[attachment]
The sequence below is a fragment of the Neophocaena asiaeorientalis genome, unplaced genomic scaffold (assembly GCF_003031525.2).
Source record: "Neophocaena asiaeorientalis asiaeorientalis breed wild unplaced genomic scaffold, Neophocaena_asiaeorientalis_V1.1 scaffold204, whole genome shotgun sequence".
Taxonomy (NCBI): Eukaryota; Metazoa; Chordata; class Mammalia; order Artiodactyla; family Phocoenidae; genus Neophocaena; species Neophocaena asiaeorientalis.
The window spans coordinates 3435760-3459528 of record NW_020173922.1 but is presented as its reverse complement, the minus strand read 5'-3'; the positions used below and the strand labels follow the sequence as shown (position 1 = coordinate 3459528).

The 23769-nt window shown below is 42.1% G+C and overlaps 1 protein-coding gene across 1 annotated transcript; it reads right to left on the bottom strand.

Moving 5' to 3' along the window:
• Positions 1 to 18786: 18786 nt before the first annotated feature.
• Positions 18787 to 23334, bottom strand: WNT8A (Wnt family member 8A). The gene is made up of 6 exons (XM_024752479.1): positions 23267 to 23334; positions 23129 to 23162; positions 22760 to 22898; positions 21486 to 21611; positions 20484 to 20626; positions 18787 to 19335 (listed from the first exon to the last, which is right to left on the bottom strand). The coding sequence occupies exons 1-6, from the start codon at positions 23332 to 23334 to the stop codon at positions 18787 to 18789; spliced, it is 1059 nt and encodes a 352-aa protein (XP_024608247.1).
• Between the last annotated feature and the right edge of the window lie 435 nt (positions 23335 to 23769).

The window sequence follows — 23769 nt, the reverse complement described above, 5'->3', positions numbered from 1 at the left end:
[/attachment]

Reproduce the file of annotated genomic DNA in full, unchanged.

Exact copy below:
The sequence below is a fragment of the Neophocaena asiaeorientalis genome, unplaced genomic scaffold (assembly GCF_003031525.2).
Source record: "Neophocaena asiaeorientalis asiaeorientalis breed wild unplaced genomic scaffold, Neophocaena_asiaeorientalis_V1.1 scaffold204, whole genome shotgun sequence".
Taxonomy (NCBI): Eukaryota; Metazoa; Chordata; class Mammalia; order Artiodactyla; family Phocoenidae; genus Neophocaena; species Neophocaena asiaeorientalis.
The window spans coordinates 3435760-3459528 of record NW_020173922.1 but is presented as its reverse complement, the minus strand read 5'-3'; the positions used below and the strand labels follow the sequence as shown (position 1 = coordinate 3459528).

The 23769-nt window shown below is 42.1% G+C and overlaps 1 protein-coding gene across 1 annotated transcript; it reads right to left on the bottom strand.

Moving 5' to 3' along the window:
• Positions 1 to 18786: 18786 nt before the first annotated feature.
• Positions 18787 to 23334, bottom strand: WNT8A (Wnt family member 8A). The gene is made up of 6 exons (XM_024752479.1): positions 23267 to 23334; positions 23129 to 23162; positions 22760 to 22898; positions 21486 to 21611; positions 20484 to 20626; positions 18787 to 19335 (listed from the first exon to the last, which is right to left on the bottom strand). The coding sequence occupies exons 1-6, from the start codon at positions 23332 to 23334 to the stop codon at positions 18787 to 18789; spliced, it is 1059 nt and encodes a 352-aa protein (XP_024608247.1).
• Between the last annotated feature and the right edge of the window lie 435 nt (positions 23335 to 23769).

The window sequence follows — 23769 nt, the reverse complement described above, 5'->3', positions numbered from 1 at the left end: